For DVDs, it’s all in the reselling

NOT that Elaine Dutka’s article last week, “Where It’s All in the Retelling,” had anything to do with politics, but it brought to mind that memorable quote by former British Prime Minister Harold Wilson, referring to his political rival, Edward Heath: “He reminds me of a shiver looking for a spine to run down.”

While Dutka’s article on the hot-selling new trend in DVDs -- i.e., making movies about the making of movies -- was well-written, timely and quite informative, it was completely devoid of any sense of irony or criticism. It was as if this “DVD revolution,” as she called it, made eminent sense.

Nowhere did the article suggest that all those bells and whistles that clutter up otherwise straightforward movies -- actors’ and directors’ commentaries, deleted scenes, short subjects, trailers and other assorted goodies -- amount to more than a glorified marketing device whose intent is to get us, ultimately, to replace all those “boring” VHS tapes in our collections with their exciting DVD counterparts.

Although advertisers tend to assume that we consumers will purchase anything that comes down the pike, provided it is cleverly marketed (Exhibit A: pet rocks), it’s going to take some doing to persuade people to get rid of a perfectly good VHS tape and buy the identical movie in a DVD format. That’s why all those extraneous odds and ends included on the disc are marketed as “bonus features.”


In truth, before all this DVD hype entered our consciousness, had anyone ever rented a movie and lamented afterward that the original trailers -- the previews shown in theaters -- hadn’t been included? I take my hat off to Steven Spielberg and Woody Allen, two directors who make it a policy not to do voice-over commentaries.

But even ignoring the transparent marketing tactics, there is an inversely proportional correlation at work here, one that the DVD distributors apparently fail to recognize. The more we know about the ingredients in chorizo, the less apt we are to eat it; similarly, the more we know about the behind-the-scenes, inner workings of a particular movie -- the camera angles, lighting, set changes, how this or that effect was achieved -- the less of that wonderful “movie magic” remains in the finished product.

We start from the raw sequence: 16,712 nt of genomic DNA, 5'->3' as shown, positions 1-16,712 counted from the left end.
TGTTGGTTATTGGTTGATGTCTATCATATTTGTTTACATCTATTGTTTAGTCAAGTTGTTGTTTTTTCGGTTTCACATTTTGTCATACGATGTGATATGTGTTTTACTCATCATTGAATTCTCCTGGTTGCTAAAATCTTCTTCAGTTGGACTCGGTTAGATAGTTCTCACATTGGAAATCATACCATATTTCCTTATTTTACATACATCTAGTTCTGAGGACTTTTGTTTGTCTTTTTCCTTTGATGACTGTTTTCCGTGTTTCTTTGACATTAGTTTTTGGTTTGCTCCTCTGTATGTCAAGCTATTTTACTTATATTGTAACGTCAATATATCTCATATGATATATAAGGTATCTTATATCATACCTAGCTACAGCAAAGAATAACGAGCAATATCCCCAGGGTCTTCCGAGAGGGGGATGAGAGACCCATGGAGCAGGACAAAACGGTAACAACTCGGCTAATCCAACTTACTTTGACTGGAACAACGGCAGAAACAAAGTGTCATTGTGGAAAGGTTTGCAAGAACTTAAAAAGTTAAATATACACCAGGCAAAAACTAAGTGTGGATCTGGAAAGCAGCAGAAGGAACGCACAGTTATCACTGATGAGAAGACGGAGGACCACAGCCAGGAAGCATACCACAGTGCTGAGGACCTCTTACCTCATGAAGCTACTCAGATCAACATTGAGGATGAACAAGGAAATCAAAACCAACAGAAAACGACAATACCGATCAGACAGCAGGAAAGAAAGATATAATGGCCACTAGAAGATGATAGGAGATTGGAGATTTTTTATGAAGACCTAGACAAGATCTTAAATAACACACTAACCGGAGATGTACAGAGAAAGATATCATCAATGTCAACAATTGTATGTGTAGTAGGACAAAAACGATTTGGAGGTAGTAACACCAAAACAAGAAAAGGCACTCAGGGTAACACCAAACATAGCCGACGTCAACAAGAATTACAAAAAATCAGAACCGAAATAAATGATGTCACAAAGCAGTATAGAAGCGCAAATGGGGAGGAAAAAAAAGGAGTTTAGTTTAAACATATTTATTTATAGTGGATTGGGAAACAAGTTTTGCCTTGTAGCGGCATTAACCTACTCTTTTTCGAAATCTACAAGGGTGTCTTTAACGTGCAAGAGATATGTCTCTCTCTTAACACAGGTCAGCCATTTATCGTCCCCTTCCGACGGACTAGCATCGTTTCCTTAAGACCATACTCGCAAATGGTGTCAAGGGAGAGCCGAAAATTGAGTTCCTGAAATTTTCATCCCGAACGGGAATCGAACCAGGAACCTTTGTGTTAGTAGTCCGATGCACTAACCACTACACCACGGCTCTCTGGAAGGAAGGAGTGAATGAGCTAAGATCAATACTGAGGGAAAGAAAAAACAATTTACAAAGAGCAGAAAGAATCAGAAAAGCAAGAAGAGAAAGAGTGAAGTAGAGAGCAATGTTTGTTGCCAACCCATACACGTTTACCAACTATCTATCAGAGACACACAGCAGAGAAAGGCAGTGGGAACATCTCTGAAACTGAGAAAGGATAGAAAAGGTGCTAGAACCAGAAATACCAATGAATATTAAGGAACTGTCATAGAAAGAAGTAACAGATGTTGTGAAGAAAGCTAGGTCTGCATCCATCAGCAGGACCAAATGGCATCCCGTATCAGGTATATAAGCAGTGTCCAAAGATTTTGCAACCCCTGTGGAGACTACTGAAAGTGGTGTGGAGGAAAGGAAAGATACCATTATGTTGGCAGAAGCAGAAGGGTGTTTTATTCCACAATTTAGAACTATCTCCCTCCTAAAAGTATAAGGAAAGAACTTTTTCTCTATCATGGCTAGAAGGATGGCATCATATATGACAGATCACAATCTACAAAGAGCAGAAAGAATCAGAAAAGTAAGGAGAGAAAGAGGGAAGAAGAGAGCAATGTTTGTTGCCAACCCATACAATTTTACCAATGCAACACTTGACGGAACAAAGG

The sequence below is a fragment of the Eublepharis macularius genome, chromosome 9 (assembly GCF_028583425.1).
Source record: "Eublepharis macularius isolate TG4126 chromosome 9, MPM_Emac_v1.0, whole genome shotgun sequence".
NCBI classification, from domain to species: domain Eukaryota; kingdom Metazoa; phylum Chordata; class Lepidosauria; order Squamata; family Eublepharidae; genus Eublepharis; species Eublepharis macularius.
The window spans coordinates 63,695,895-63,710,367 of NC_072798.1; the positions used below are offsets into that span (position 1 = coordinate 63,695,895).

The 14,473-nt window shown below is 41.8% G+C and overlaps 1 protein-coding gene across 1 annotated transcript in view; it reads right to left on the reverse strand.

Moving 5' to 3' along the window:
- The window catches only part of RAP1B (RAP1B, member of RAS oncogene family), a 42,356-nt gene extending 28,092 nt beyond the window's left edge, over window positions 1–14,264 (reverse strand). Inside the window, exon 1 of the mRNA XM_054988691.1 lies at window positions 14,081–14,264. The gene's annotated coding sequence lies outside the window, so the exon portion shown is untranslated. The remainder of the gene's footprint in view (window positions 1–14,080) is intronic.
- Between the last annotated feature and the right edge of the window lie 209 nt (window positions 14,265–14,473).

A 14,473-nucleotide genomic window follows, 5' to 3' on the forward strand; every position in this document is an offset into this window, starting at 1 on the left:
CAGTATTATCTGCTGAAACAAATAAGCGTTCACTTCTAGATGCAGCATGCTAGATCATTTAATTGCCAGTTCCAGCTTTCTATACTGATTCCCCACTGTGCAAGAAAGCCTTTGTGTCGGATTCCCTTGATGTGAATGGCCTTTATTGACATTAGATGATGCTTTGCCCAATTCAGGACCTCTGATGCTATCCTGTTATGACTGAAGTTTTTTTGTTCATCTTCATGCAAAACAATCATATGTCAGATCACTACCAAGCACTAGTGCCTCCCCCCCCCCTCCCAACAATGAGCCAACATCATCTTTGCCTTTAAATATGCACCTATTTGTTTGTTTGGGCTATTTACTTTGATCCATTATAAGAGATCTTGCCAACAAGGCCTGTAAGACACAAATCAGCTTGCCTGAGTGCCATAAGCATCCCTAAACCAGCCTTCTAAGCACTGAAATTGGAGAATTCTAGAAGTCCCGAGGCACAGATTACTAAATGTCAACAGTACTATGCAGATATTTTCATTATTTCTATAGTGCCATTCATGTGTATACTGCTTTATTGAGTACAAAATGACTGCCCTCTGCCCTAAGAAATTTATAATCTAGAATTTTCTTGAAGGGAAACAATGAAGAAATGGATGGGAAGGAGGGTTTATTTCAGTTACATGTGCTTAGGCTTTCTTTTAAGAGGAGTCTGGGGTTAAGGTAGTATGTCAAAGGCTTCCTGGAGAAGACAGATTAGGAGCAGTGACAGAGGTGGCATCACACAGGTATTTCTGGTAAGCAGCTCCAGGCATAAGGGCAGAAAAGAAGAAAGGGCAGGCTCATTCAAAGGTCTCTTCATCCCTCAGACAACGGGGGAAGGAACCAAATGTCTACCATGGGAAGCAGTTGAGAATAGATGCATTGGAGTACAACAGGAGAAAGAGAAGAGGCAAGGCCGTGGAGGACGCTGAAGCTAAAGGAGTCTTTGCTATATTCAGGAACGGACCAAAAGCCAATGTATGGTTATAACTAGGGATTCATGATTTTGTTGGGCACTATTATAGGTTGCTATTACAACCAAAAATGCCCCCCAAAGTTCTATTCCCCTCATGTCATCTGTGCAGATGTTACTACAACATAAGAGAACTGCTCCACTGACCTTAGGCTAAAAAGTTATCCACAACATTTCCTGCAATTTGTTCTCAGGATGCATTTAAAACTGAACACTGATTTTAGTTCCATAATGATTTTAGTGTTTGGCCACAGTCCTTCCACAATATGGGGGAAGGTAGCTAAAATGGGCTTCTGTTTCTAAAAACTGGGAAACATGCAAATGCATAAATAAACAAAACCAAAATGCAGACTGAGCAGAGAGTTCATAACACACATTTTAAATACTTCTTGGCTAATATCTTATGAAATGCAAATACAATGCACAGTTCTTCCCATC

Much the same applies to the personal relationships of the movie stars. Nothing ruins the chemistry of a romantic film so much as finding out that, despite what’s being depicted on the screen, in real life the male and female leads can’t stand each other.

As audiences, we’re supposed to suspend rational judgment while watching a movie -- put our objectivity and predatory logic on a back burner and lose ourselves in that magical, narrative world being served up for our pleasure by the actors, director, cinematographer and writers.


One could almost argue that it’s rude or selfish to insist on knowing how a particular movie was shot.

Unless you’re a film student or aspiring director, stripping down a movie out of stubborn curiosity is like insisting a person tell you how much money they spent on your birthday gift. I don’t even want to know when a body-double or stunt person is used; it damages the mood.

If DVDs were available in Shakespeare’s day, would “Hamlet” have been a more enjoyable play if it came with “bonus features”? What if Shakespeare admitted in an interview that, in his first draft, Hamlet’s name was “Rodgers,” the original setting was Morocco, not Denmark, and a strong anti-Moor undercurrent running through the second act had been removed at the producer’s request?

A marketing device, plain and simple.


David Macaray is a playwright and writer living in L.A.